Co-operatives

A note from the editor

Wayne Ellwood

Like a lot of recent graduates, in my early 20s I lived briefly in a co-op house. It was a shaky experiment. The big social and political issues of the day were submerged in the daily grind. Dirty dishes were our downfall.

Since then I’ve passed a major chunk of my life here at New Internationalist, a much more successful co-operative with a long track record. We’ve had our ups and downs but we’ve survived as a ‘worker co-op’ for almost three decades now.

We’re not alone. Globally, co-operatives are thriving, a fact celebrated by this year’s ‘International Year of the Co-operative’. In this time of economic chaos co-operatives may be the only game in town, a human (and humane) alternative to business-as-usual.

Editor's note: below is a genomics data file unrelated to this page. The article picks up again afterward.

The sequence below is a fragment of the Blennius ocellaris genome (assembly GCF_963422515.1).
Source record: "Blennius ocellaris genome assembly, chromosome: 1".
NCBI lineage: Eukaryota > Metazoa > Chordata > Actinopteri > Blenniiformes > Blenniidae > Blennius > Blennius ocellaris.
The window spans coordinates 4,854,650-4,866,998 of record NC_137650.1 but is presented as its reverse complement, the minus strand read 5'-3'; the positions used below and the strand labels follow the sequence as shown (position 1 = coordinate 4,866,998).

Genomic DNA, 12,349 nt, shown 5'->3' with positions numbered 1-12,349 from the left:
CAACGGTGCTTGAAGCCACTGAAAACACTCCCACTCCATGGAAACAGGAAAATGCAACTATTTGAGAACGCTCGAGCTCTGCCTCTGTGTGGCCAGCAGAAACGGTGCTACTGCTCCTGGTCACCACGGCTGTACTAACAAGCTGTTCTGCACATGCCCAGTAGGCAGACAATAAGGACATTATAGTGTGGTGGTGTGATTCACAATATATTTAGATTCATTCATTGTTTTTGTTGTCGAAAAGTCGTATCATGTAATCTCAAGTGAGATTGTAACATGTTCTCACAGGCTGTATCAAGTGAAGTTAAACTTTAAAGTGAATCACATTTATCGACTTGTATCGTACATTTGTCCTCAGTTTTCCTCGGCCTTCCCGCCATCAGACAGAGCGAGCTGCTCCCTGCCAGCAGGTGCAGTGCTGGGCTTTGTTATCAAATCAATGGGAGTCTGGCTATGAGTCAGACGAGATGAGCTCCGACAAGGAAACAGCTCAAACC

Here at New Internationalist being a ‘worker co-op’ means we run the show ourselves. Simple? No, it’s tricky being your own boss – satisfying, yes, but also frustrating. Hard to put the blame on someone else when you’re in charge.

No doubt we come across as a group of earnest do-gooders ceaselessly thrashing out the best ways to save the world. But you’d be surprised at how little time we actually spend talking about the ‘big issues’.

These days a lot of our time (meetings, meetings, meetings) is spent managing the business, figuring out how to survive in tough economic times. But we’re also not above having long, intense discussions about life-altering decisions – like what colour to paint the doors.

This issue also looks at another kind of work fraught with contradictions: voluntourism. When our kids take off to spend a gap year in Malawi or Mongolia, are they just paying patrons like any other tourist?